Scorsese, Eastwood and Broccoli say US cinemas may not survive a pandemic | Film industry

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Oscar-winning directors James Cameron, Clint Eastwood and Martin Scorsese teamed up with movie theater owners on Wednesday to make a call for financial help, saying they feared for the future of their industry.

In a letter to the leaders of the United States Senate and the House of Representatives, they said the coronavirus pandemic had dealt a devastating blow to movie theaters and this without funds ” [cinemas] may not survive the impact of the pandemic ”.

The letter was signed by more than 70 directors and producers, as well as the National Association of Theater Owners, the Directors Guild of America, and the Motion Picture Association.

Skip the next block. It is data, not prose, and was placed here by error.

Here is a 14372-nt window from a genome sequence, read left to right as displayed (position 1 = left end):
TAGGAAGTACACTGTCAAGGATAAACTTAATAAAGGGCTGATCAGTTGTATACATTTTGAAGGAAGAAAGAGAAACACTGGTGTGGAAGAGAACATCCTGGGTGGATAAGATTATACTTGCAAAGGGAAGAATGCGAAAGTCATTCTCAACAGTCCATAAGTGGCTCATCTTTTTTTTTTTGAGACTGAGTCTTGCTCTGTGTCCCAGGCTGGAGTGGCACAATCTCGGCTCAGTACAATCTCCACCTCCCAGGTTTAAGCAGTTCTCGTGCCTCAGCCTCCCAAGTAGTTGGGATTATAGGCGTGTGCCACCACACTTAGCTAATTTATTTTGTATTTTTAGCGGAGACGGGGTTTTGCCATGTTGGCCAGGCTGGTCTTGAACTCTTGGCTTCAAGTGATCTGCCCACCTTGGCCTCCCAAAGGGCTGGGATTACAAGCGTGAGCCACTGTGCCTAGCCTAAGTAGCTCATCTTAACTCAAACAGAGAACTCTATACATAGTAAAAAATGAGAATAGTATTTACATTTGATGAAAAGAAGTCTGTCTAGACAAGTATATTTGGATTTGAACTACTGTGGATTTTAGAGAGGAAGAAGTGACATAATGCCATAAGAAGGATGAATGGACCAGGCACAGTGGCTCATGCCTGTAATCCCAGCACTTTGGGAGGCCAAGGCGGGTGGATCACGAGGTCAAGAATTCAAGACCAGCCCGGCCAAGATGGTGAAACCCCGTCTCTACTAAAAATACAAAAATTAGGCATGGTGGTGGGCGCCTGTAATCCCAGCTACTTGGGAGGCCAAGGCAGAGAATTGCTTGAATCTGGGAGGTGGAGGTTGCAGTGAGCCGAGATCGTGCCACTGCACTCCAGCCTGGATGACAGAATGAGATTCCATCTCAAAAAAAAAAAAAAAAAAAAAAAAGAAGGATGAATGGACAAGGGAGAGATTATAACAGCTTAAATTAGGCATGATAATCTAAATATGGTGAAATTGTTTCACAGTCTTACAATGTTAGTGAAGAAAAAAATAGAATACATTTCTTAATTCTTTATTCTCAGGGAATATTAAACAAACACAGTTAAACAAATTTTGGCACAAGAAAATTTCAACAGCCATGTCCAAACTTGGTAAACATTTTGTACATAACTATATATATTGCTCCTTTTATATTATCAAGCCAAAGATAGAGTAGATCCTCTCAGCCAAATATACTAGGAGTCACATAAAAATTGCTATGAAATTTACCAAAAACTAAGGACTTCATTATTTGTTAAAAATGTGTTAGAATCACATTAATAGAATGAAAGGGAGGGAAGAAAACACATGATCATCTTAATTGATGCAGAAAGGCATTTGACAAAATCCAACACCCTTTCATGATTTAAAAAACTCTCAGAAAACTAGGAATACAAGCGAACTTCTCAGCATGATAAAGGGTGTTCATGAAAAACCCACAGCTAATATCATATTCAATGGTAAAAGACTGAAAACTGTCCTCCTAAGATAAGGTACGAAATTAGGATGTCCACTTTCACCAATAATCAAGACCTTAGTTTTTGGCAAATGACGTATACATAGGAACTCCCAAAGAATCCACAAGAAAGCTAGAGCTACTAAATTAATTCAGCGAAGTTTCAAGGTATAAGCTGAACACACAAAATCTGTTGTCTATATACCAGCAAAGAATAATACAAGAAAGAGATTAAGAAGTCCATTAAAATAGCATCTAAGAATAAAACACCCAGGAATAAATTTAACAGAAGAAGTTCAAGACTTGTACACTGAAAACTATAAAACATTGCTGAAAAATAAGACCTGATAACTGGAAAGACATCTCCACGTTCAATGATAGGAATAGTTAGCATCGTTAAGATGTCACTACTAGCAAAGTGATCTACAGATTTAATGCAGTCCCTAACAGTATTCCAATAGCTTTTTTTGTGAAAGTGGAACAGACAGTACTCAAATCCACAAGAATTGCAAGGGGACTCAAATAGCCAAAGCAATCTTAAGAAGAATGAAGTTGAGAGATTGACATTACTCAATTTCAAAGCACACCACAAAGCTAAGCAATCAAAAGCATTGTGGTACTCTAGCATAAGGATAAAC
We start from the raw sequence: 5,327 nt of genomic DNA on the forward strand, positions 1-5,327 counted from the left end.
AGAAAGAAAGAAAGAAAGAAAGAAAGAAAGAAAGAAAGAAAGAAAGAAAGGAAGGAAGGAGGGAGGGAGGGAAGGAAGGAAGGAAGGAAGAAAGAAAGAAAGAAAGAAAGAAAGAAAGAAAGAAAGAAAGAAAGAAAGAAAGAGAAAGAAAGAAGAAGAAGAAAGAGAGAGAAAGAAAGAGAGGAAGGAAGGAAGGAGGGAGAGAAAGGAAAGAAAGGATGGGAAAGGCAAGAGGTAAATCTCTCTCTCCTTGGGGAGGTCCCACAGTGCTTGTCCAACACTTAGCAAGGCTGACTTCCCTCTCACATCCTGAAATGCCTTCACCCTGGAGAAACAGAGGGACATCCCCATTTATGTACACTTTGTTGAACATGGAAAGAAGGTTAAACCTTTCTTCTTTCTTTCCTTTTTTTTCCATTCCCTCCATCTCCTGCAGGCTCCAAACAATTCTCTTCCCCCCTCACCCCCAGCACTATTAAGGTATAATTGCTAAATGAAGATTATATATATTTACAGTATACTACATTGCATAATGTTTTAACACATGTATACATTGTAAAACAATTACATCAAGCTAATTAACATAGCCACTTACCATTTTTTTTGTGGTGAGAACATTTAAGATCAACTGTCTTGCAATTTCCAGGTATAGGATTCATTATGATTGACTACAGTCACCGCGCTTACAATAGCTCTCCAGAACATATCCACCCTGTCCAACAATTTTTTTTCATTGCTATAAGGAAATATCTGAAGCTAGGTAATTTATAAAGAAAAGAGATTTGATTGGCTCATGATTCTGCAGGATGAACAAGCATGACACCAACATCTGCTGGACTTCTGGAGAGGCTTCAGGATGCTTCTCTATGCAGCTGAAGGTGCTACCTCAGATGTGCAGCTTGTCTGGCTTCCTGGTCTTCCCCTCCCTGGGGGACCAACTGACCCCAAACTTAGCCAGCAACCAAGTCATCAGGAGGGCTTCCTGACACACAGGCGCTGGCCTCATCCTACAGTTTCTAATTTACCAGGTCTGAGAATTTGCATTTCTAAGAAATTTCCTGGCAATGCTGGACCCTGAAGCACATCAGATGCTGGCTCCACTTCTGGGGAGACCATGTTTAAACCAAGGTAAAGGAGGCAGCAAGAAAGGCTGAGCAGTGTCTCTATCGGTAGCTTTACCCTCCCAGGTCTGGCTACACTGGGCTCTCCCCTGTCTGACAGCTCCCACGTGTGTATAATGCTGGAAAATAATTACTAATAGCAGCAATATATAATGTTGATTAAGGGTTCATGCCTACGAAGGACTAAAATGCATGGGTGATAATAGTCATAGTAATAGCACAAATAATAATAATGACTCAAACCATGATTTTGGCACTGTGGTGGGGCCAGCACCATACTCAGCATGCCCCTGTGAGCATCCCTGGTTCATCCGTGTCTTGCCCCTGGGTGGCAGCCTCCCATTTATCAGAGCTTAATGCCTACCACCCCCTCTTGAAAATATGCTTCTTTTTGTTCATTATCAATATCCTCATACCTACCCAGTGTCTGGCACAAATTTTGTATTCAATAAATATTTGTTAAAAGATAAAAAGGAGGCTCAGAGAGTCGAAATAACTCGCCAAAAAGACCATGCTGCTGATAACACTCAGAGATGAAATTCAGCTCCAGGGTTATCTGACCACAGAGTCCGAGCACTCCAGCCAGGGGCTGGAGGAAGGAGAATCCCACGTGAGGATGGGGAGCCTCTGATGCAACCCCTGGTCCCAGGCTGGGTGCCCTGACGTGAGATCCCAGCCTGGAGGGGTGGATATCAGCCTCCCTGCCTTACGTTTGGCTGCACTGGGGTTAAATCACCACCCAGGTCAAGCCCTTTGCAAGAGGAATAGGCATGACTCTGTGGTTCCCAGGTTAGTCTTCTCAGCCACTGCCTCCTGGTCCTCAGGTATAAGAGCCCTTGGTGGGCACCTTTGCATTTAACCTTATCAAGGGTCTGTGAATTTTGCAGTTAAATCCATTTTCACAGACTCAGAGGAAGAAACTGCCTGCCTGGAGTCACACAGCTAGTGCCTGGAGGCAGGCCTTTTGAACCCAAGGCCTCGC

The pandemic forced US cinemas to close in mid-March. Large chains such as AMC Entertainment and Cineworld’s Regal Cinemas have reopened with reduced capacity in many US cities, but not in the larger markets of Los Angeles and New York.

Efforts to bring Americans back to theaters have proven disappointing, and Hollywood studios have delayed the release of big movies such as Black Widow and Top Gun: Maverick until 2021.

The letter says 69% of small and medium-sized film companies will be forced to file for bankruptcy or close permanently without assistance.

“Movie theaters are a vital industry that represents the best that American talent and creativity have to offer. But now we fear for their future, ”the letter said.

Other signatories included James Bond producers Barbara Broccoli and Michael G Wilson, Wonder Woman director Patty Jenkins; and action film director-producer Michael Bay.

They have called on Congress to redirect unspent funds from the coronavirus aid package passed earlier this year, or enact new proposals that would help cinemas weather the pandemic.

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